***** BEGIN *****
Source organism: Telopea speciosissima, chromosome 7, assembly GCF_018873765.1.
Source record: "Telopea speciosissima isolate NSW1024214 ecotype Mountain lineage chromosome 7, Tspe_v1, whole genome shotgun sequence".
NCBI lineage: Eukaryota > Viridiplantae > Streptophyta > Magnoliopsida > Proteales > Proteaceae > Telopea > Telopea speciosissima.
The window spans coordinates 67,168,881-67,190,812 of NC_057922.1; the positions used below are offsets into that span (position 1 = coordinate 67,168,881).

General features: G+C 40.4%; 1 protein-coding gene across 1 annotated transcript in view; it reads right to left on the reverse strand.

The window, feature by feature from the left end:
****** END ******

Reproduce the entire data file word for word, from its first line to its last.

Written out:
Source organism: Telopea speciosissima, chromosome 7, assembly GCF_018873765.1.
Source record: "Telopea speciosissima isolate NSW1024214 ecotype Mountain lineage chromosome 7, Tspe_v1, whole genome shotgun sequence".
NCBI lineage: Eukaryota > Viridiplantae > Streptophyta > Magnoliopsida > Proteales > Proteaceae > Telopea > Telopea speciosissima.
The window spans coordinates 67,168,881-67,190,812 of NC_057922.1; the positions used below are offsets into that span (position 1 = coordinate 67,168,881).

General features: G+C 40.4%; 1 protein-coding gene across 1 annotated transcript in view; it reads right to left on the reverse strand.

The window, feature by feature from the left end: